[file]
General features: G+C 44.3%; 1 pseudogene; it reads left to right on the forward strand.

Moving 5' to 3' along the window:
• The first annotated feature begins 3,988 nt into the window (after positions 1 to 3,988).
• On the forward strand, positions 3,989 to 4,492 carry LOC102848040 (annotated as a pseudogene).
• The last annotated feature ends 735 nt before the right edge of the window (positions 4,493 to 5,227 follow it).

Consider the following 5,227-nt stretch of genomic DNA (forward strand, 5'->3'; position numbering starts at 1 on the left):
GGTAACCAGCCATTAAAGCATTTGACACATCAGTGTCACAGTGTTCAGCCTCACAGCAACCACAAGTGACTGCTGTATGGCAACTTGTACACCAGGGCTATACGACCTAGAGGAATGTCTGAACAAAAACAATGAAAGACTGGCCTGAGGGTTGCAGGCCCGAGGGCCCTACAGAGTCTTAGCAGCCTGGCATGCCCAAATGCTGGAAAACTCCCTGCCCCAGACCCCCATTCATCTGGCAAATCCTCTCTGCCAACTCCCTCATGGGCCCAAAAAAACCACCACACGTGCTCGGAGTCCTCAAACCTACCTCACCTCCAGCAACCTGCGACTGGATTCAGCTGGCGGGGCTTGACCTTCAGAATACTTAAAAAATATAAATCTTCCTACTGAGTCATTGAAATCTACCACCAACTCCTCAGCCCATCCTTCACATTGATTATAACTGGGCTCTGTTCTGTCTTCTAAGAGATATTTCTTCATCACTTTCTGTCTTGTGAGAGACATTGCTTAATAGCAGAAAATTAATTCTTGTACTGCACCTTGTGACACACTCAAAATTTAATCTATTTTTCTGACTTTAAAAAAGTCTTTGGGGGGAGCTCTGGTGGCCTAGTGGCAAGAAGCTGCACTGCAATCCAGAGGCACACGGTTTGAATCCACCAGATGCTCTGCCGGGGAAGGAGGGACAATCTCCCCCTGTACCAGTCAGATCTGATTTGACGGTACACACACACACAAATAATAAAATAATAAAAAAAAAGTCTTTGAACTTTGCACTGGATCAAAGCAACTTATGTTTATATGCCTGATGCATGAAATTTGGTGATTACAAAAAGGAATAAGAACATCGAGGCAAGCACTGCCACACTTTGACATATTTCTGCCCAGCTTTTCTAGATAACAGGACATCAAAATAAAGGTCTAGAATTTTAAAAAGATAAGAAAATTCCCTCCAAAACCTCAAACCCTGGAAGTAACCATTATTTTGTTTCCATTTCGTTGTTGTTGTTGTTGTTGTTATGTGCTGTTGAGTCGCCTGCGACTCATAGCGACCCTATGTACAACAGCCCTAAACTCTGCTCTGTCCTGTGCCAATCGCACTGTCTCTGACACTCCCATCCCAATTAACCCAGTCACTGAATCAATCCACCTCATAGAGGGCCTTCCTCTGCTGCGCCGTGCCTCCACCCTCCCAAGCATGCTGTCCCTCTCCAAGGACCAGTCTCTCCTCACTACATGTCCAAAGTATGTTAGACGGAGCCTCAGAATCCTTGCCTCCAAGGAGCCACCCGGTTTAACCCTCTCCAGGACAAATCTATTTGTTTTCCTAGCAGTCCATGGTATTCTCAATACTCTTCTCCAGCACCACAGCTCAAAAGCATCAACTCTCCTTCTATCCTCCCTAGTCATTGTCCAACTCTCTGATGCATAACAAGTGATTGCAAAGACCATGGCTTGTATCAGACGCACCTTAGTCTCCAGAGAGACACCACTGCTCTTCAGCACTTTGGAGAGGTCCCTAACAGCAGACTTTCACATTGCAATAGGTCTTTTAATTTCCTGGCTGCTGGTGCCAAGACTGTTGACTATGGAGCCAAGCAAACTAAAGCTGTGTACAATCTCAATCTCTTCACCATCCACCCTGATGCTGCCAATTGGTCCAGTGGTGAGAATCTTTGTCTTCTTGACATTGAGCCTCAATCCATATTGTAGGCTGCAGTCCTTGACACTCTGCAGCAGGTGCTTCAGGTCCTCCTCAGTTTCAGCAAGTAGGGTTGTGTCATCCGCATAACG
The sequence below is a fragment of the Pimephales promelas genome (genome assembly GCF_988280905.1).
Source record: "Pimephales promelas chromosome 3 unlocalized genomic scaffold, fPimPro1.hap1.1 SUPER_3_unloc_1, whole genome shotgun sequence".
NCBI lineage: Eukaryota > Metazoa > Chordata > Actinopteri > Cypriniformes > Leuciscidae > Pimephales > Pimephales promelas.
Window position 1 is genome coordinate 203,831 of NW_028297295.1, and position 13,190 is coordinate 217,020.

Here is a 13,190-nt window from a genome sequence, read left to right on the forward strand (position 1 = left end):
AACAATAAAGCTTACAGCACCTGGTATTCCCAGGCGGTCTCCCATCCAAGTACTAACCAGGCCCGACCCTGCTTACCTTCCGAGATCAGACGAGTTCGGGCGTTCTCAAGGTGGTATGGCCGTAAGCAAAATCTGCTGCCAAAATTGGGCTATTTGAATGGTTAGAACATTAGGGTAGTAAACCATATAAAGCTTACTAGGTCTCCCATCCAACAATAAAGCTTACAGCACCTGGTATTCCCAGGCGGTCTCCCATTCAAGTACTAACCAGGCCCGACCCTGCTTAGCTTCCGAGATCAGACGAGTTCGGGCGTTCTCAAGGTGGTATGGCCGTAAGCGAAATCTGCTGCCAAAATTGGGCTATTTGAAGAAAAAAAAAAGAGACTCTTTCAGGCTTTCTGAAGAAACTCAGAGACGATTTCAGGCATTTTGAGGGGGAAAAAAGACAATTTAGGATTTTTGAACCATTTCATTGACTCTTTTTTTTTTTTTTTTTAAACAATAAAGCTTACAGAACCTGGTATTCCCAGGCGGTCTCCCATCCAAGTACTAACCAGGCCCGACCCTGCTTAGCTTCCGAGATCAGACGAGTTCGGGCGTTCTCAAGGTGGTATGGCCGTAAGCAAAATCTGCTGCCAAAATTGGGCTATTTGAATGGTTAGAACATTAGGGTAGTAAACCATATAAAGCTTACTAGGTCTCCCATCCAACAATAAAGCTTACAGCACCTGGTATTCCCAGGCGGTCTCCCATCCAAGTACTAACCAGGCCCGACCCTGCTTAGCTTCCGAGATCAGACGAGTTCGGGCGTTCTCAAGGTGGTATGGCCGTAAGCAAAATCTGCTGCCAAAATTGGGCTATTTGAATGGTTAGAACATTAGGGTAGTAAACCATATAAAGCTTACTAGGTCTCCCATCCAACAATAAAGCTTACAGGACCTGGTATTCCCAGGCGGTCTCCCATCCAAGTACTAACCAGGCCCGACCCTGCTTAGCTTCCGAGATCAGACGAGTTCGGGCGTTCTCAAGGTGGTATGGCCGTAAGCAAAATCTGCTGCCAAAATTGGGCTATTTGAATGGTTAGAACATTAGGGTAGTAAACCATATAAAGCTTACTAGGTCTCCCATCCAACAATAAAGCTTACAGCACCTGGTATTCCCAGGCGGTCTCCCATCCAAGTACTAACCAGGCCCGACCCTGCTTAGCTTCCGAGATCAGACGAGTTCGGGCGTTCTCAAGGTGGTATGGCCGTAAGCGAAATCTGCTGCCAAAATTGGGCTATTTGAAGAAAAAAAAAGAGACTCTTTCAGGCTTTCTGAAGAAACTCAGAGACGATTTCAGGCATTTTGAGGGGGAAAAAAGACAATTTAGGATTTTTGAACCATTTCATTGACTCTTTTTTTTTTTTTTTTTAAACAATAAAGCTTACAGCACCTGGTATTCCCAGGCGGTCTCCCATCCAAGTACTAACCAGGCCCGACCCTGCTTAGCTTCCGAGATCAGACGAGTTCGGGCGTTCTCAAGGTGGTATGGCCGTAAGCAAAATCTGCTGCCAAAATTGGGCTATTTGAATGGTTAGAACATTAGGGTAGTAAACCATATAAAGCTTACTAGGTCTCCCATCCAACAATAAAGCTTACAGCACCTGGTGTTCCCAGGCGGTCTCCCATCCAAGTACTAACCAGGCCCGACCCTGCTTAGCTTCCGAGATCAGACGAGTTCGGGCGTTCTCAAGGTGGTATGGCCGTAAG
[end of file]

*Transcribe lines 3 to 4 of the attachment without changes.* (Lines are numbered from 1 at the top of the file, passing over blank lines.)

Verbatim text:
• The first annotated feature begins 3,988 nt into the window (after positions 1 to 3,988).
• On the forward strand, positions 3,989 to 4,492 carry LOC102848040 (annotated as a pseudogene).